Last week, I set out to take part in a cyclethon which had all the promise of a thunderous event complete with disco lights, the hippest of DJs and an ongoing supply of energy drinks.
When I arrived, all I saw were a lot of empty bikes, women and men in tights waiting to mount, while crackling sound speakers and subdued lighting attempted to create an ambience.
With no less than eight beautiful loving dogs at home, and witnessing the birth of three perfect puppies, I am rather distressed to learn that the origin of the word ‘doggerel’ originates from a time when people thought dogs were less than honorary human beings.
Can you just image living in such a heartless age?
Last night while watching an excellent wildlife programme, I saw an antelope give birth, apparently a two-hour stint, to get the eager youngster out.
While I was engrossed in the final minutes, a friend called and took away my attention. She was complaining about her friend who talks the hind legs off a donkey. While doing that, she was guilty of the same offence – and I wanted to get back to ‘my’ antelope.
It’s all fair in love and war and friendship too.
I felt I was losing ground with a friend and that we would soon be going our own separate ways, so I asked her to do something for me which would require her to commit to making an effort in a very specific way.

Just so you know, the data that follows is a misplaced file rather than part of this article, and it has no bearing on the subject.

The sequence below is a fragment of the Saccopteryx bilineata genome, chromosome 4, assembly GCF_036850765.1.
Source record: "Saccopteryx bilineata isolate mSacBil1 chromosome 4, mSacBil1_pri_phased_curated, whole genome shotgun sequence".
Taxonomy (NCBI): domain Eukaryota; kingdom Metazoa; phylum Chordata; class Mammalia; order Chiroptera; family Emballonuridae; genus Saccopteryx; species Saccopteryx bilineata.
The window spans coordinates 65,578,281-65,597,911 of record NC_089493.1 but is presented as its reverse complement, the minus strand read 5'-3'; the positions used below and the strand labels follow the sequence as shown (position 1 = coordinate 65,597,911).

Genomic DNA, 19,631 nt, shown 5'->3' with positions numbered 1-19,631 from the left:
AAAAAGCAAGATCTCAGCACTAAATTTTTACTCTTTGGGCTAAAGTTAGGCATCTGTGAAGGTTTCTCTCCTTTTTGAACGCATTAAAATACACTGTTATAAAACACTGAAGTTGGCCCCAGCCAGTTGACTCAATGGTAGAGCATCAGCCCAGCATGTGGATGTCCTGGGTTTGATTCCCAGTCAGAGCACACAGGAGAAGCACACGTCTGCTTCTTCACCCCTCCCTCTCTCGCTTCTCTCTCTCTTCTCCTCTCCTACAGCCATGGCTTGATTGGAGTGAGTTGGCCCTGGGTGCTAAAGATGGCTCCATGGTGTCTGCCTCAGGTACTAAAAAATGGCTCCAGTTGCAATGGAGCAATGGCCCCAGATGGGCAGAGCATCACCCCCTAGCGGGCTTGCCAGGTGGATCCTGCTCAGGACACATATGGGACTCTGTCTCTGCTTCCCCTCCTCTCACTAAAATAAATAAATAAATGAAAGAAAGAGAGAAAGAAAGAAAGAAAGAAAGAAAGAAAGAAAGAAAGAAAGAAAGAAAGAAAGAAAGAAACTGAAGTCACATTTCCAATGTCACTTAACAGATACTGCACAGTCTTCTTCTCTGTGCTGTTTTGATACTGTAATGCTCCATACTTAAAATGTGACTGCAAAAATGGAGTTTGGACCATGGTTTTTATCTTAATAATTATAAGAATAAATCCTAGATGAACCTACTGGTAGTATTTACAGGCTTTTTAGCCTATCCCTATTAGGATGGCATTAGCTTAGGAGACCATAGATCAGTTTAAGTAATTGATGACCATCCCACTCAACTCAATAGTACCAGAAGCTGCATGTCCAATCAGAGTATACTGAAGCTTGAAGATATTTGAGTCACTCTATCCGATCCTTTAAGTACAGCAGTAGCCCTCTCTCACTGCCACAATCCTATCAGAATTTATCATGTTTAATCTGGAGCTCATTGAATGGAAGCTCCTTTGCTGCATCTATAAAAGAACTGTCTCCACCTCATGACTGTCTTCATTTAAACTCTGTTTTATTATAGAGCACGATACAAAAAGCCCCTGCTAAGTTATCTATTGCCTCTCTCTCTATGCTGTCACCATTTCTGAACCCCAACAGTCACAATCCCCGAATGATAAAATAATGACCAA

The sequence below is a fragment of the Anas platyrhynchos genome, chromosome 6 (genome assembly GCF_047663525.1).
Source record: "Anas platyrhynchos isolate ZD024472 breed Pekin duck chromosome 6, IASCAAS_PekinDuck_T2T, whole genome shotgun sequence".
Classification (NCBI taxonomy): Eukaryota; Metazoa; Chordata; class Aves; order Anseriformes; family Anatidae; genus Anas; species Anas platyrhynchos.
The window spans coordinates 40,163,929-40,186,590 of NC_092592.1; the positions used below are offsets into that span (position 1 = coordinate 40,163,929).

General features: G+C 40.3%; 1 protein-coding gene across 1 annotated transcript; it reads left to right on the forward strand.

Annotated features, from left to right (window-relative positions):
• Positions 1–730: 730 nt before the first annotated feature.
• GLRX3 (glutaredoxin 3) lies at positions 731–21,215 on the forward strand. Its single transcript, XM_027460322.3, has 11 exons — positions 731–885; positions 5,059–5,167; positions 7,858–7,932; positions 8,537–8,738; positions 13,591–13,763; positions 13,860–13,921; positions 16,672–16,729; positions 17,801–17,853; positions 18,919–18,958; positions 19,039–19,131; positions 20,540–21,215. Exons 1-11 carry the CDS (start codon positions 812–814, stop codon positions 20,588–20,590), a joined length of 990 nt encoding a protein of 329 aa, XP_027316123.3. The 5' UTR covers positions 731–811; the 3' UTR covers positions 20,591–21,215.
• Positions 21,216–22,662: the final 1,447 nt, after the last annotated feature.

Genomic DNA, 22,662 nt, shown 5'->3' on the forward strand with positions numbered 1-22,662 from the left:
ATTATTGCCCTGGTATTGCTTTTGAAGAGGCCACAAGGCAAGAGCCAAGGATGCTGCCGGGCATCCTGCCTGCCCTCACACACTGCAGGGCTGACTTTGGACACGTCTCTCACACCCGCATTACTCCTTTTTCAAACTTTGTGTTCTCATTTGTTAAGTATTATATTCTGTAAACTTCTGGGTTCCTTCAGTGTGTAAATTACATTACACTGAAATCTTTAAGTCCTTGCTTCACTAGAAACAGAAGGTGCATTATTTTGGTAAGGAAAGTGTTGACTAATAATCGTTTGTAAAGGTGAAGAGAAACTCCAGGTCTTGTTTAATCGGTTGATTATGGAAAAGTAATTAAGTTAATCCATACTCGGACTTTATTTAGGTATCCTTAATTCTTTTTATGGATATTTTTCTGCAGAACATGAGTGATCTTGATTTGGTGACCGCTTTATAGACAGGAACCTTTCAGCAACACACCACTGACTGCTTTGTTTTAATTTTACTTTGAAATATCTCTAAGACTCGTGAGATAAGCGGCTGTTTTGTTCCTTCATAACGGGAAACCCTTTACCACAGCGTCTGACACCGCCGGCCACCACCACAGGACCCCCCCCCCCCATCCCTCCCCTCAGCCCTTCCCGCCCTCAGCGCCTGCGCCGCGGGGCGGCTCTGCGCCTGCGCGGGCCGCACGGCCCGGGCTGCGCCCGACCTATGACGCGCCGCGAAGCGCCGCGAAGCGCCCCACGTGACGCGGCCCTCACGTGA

As I contemplate my next travel destination, my enthusiasm starts with a trip to Russia, then Egypt and Morocco and finally India, again.
Then it occurs to me, having just finished reading Mao’s Last Dancer by Li Cunxin, why not China?
Following the much-publicised alleged breach of Facebook user privacy, and recent reports of social media absorption by the youth it is no surprise that parents worry about the time their children spend online.
An article in The Guardian, May 2017, reported “Facebook showed advertisers how it has the capacity to identify when teenagers feel ‘insecure’, ‘worthless’ and ‘need a confidence boost’, according to a leaked document based on research quietly conducted by the social network.”
Today I celebrate Dr.Seuss for all the entertainment he provided in my childhood.
I loved his books and would sleep with them under my pillow so that the stories would fill my dreams and occupy my earliest waking hours.
Having suffered a leg injury in December I could not walk and could not drive. I was practically immobile. In my static state I had plenty of time to think. I was reminded that everything that happens in the body is a result of what is happening in the mind.